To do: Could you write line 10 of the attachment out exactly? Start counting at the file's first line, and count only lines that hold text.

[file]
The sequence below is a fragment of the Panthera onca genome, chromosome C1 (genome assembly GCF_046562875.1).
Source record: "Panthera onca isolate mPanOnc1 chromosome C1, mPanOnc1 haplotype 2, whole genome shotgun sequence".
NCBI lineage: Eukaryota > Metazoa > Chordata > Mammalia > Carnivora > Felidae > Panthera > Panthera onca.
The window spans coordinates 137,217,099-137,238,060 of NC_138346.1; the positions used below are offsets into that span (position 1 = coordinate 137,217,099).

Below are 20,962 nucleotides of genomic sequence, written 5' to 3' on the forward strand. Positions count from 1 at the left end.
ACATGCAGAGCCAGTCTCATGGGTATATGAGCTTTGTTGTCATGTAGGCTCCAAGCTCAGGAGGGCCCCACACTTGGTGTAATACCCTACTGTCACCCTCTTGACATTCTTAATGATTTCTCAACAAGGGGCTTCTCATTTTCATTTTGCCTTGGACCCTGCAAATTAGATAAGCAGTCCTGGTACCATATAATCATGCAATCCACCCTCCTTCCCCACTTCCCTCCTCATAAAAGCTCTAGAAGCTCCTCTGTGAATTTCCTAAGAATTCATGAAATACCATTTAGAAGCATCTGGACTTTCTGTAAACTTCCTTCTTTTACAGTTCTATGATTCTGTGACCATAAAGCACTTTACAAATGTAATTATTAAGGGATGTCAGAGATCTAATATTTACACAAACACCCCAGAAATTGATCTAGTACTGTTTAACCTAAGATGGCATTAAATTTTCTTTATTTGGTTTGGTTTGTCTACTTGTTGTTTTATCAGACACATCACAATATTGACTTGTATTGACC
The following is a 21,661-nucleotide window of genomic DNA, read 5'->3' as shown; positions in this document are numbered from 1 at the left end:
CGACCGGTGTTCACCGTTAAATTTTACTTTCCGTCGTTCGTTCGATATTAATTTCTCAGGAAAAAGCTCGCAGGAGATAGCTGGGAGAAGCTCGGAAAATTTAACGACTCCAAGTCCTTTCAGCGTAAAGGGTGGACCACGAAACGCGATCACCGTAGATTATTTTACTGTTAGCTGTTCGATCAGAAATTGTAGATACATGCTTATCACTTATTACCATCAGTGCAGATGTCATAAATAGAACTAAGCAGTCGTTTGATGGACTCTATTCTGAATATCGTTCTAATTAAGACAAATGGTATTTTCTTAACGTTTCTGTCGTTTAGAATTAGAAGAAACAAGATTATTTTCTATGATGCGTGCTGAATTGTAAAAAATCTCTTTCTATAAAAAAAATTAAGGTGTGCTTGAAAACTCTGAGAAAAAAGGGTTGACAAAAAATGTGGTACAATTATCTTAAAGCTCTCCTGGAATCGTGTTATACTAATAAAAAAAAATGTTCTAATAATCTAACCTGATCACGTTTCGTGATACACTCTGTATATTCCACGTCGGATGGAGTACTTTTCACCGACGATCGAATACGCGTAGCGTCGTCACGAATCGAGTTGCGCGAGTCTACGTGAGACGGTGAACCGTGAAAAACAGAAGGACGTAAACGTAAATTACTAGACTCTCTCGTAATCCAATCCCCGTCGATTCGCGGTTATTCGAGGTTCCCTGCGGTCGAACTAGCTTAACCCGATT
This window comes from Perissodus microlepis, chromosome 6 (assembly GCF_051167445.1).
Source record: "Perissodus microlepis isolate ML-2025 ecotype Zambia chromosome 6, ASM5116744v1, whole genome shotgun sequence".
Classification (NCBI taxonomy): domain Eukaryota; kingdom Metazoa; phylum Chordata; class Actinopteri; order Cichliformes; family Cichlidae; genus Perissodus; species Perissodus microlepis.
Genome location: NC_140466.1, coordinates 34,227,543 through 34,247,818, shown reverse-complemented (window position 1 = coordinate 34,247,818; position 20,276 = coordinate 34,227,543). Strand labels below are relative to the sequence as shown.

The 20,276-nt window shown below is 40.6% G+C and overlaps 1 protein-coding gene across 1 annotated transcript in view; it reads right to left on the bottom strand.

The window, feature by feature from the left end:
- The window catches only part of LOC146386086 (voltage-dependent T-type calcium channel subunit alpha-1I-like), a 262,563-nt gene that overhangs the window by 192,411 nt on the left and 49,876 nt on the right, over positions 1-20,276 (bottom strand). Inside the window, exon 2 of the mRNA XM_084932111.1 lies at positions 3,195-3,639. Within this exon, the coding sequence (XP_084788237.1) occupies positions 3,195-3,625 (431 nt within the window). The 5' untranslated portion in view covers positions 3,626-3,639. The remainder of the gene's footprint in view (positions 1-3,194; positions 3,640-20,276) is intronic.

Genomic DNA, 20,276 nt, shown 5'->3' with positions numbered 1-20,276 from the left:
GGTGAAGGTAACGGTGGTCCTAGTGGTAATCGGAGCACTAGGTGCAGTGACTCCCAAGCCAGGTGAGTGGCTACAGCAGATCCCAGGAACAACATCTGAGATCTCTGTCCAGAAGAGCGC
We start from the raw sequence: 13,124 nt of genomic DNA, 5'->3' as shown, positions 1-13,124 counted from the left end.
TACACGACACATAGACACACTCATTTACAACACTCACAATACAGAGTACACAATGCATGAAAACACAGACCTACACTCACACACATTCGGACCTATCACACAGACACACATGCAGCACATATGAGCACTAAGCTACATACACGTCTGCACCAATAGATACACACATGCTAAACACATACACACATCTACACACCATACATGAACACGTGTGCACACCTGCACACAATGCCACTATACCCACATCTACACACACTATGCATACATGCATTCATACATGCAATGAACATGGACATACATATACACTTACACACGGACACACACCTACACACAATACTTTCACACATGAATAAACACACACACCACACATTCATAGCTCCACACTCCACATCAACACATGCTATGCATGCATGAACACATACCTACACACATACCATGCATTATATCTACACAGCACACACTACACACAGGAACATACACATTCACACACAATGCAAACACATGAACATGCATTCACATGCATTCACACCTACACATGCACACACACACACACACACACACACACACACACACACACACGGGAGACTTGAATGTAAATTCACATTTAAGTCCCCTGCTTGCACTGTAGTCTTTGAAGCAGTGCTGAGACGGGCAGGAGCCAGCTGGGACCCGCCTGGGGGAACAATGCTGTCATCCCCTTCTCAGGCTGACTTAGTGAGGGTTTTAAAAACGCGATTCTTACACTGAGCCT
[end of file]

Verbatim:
Source record: "Perissodus microlepis isolate ML-2025 ecotype Zambia chromosome 6, ASM5116744v1, whole genome shotgun sequence".